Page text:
Cities today face a myriad of challenges, from crises of inequality to inadequate funds and services. But that doesn’t faze Sidewalk Labs CEO Daniel Doctoroff. His aim: To transform urban environments through technologies that can drive efficiency, raise accountability, and foster a deeper sense of community. To Daniel L. Doctoroff, chairman and CEO of Sidewalk Labs, cities are more than just aggregations of people and buildings. They’re opportunities for innovations that can improve the quality of urban life for everyone—citizens, governments, and businesses alike. Sidewalk Labs, a subsidiary of Alphabet, combines technology, data, policy, and capital to develop products to address “big urban problems” around the world. It’s an ambitious goal, but Dan is no stranger to tackling big-city issues: Prior to founding Sidewalk Labs, he was president and CEO of Bloomberg LP and served as deputy mayor for economic development and rebuilding for the City of New York in the Bloomberg administration.
Workshop – Positioning Australian communities for City Deals
SGS EConomics and Planning
SGS recently hosted a workshop at the Australian Smart Cities and Infrastructure Forum on Positioning Australian communities for City Deals.
Andrew McDougall, Terry Rawnsley and Andrew Spencer walked participants through the following questions:
- What are City Deals?
- How is economic productivity and growth enhanced by infrastructure?
- What mechanisms enable government investors to generate revenues from productivity enhancing infrastructure projects?
- How do communities go about starting to build the strategic business case for a City Deal?
Finance for City Leaders Handbook
Cities are a driving force of the 21st century. Through bringing large numbers of people into close proximity, they spark economic growth, foster innovation, and generate prosperity. But they face the pressing challenges of creating a livable environment for their residents, enabling economic activity that benefits all citizens, and fostering urban development
that is environmentally sustainable, equitable, and resilient to disruptive forces. Particularly urgent is the need to finance this development: To achieve the Sustainable Development Goals, an estimated $3 trillion to $4 trillion is needed annually. In an increasingly urban world, cities play a pivotal role in closing this financial gap.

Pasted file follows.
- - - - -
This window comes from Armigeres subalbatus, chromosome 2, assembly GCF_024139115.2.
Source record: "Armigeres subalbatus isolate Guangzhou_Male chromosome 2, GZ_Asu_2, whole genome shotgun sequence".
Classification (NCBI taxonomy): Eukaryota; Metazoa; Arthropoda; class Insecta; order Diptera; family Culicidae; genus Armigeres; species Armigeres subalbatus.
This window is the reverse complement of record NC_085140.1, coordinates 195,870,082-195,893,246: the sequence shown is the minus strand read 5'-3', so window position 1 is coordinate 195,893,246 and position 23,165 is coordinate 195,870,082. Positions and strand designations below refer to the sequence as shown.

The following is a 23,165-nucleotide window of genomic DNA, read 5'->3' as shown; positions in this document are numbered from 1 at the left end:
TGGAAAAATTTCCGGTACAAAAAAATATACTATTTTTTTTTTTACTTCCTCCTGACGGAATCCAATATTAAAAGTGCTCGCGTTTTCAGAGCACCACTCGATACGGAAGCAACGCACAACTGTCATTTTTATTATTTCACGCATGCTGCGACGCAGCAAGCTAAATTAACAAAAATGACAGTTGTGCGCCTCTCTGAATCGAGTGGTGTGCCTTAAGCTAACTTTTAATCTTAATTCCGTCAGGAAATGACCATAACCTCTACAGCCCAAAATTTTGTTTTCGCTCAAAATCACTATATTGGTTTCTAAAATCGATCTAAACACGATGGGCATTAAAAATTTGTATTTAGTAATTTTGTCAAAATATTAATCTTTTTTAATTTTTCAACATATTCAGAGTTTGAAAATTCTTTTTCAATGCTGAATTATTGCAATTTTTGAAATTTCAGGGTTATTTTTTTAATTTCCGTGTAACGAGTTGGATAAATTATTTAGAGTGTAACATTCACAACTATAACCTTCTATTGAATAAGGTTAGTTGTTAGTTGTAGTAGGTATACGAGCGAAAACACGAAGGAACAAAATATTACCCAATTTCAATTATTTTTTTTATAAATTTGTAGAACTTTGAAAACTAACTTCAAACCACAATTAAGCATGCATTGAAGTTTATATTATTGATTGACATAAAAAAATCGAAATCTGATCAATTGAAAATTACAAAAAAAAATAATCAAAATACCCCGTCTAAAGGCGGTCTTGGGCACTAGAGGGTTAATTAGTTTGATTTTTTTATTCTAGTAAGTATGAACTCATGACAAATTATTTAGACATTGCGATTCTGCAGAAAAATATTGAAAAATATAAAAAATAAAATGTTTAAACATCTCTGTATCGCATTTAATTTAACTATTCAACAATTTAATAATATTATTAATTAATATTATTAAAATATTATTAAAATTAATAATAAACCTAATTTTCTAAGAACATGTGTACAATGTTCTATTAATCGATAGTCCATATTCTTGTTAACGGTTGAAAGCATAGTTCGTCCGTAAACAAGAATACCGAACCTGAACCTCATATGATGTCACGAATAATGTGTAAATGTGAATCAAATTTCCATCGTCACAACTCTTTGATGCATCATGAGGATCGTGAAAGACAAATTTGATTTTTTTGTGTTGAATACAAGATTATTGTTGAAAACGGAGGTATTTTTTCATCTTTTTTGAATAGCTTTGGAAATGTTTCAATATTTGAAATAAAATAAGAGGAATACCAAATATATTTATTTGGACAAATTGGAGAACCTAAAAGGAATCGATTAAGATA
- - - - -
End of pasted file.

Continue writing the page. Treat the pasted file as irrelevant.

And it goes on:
New World Cities
A key theme of the PCA conference was the future of Australian cities. What will or should they look like in 50 years? How do we get there? This is Greg Clarke’s presentation on New World Cities.
Innovation and the City
Tom Hilliard – Center for an Urban Future (CUF) and Neil Kleiman – Wagner Innovation Labs
As urban growth has exploded over the past half century, cities have become the drivers of government innovation. From New York to Medellin to Copenhagen, mayors and city managers are finding novel ways to address some of the biggest challenges facing society, whether combating entrenched poverty, financing new infrastructure projects, or protecting the environment. Yet for all the innovative policies taking root in cities across the globe, there are few reliable mechanisms to share what is working. Cities are driving government innovation across the globe. This report highlights fifteen bold urban policies with a proven record of success.
What Makes a City Deal a ‘Real Deal’?
Property Council of Australia
There is now bipartisan agreement that our national government has a leading role to play in securing the prosperity and productivity of our cities. At the core of this leadership role is ensuring that the actions and investments of each level of government are aligned to give our cities the best chance of success. The Australian Government has announced a new approach to achieving this: the City Deal.
This new approach is strongly welcomed by the property industry which has championed the concept of UK-style City Deals as a vehicle for federal engagement in our cities. This document has been developed by the Property Council of Australia to contribute to the development of City Deal policy during its formative stages and to assist the public in understanding this new policy tool.
The PCA hope is that these ten building blocks of a ‘real deal’ City Deal will help governments at all levels as they design the first generation of City Deals in Australia.
Global Sydney Report – Property Council Of Australia